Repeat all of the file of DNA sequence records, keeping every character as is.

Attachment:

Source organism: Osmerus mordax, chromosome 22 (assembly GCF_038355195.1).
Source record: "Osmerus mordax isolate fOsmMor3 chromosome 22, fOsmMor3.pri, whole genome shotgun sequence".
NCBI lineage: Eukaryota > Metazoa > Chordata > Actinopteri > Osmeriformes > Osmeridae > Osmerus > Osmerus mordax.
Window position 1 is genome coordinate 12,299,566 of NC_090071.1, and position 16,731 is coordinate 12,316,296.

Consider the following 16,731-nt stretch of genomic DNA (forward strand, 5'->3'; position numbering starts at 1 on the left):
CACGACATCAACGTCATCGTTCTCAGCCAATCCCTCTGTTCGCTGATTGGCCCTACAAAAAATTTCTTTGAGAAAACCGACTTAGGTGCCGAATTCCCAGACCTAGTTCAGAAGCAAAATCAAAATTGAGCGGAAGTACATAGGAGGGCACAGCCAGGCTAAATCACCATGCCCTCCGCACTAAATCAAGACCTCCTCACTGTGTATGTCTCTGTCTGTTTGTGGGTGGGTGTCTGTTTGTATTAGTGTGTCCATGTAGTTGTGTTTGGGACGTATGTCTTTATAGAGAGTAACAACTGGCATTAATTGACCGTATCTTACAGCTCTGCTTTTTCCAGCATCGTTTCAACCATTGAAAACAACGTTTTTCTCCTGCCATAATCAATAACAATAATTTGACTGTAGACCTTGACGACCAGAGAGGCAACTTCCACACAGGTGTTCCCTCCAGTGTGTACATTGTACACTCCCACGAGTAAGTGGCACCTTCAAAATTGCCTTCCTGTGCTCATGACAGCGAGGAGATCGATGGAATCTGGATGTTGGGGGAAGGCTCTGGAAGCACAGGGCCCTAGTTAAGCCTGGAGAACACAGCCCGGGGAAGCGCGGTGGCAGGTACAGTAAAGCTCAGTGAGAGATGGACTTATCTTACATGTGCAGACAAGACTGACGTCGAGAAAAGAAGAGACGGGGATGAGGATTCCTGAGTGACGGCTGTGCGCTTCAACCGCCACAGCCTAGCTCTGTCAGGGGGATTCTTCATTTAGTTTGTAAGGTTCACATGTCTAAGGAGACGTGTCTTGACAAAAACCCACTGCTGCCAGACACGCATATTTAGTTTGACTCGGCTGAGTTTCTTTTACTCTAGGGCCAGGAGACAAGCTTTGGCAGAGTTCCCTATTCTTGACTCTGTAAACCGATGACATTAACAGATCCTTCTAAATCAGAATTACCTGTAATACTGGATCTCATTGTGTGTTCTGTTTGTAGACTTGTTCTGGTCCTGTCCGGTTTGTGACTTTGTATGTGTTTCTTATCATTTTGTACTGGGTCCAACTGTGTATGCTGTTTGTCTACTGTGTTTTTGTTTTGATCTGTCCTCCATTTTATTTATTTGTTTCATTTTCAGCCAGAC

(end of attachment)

Source organism: Osmerus mordax, chromosome 22 (assembly GCF_038355195.1).
Source record: "Osmerus mordax isolate fOsmMor3 chromosome 22, fOsmMor3.pri, whole genome shotgun sequence".
NCBI lineage: Eukaryota > Metazoa > Chordata > Actinopteri > Osmeriformes > Osmeridae > Osmerus > Osmerus mordax.
Window position 1 is genome coordinate 12,299,566 of NC_090071.1, and position 16,731 is coordinate 12,316,296.

Consider the following 16,731-nt stretch of genomic DNA (forward strand, 5'->3'; position numbering starts at 1 on the left):
CACGACATCAACGTCATCGTTCTCAGCCAATCCCTCTGTTCGCTGATTGGCCCTACAAAAAATTTCTTTGAGAAAACCGACTTAGGTGCCGAATTCCCAGACCTAGTTCAGAAGCAAAATCAAAATTGAGCGGAAGTACATAGGAGGGCACAGCCAGGCTAAATCACCATGCCCTCCGCACTAAATCAAGACCTCCTCACTGTGTATGTCTCTGTCTGTTTGTGGGTGGGTGTCTGTTTGTATTAGTGTGTCCATGTAGTTGTGTTTGGGACGTATGTCTTTATAGAGAGTAACAACTGGCATTAATTGACCGTATCTTACAGCTCTGCTTTTTCCAGCATCGTTTCAACCATTGAAAACAACGTTTTTCTCCTGCCATAATCAATAACAATAATTTGACTGTAGACCTTGACGACCAGAGAGGCAACTTCCACACAGGTGTTCCCTCCAGTGTGTACATTGTACACTCCCACGAGTAAGTGGCACCTTCAAAATTGCCTTCCTGTGCTCATGACAGCGAGGAGATCGATGGAATCTGGATGTTGGGGGAAGGCTCTGGAAGCACAGGGCCCTAGTTAAGCCTGGAGAACACAGCCCGGGGAAGCGCGGTGGCAGGTACAGTAAAGCTCAGTGAGAGATGGACTTATCTTACATGTGCAGACAAGACTGACGTCGAGAAAAGAAGAGACGGGGATGAGGATTCCTGAGTGACGGCTGTGCGCTTCAACCGCCACAGCCTAGCTCTGTCAGGGGGATTCTTCATTTAGTTTGTAAGGTTCACATGTCTAAGGAGACGTGTCTTGACAAAAACCCACTGCTGCCAGACACGCATATTTAGTTTGACTCGGCTGAGTTTCTTTTACTCTAGGGCCAGGAGACAAGCTTTGGCAGAGTTCCCTATTCTTGACTCTGTAAACCGATGACATTAACAGATCCTTCTAAATCAGAATTACCTGTAATACTGGATCTCATTGTGTGTTCTGTTTGTAGACTTGTTCTGGTCCTGTCCGGTTTGTGACTTTGTATGTGTTTCTTATCATTTTGTACTGGGTCCAACTGTGTATGCTGTTTGTCTACTGTGTTTTTGTTTTGATCTGTCCTCCATTTTATTTATTTGTTTCATTTTCAGCCAGAC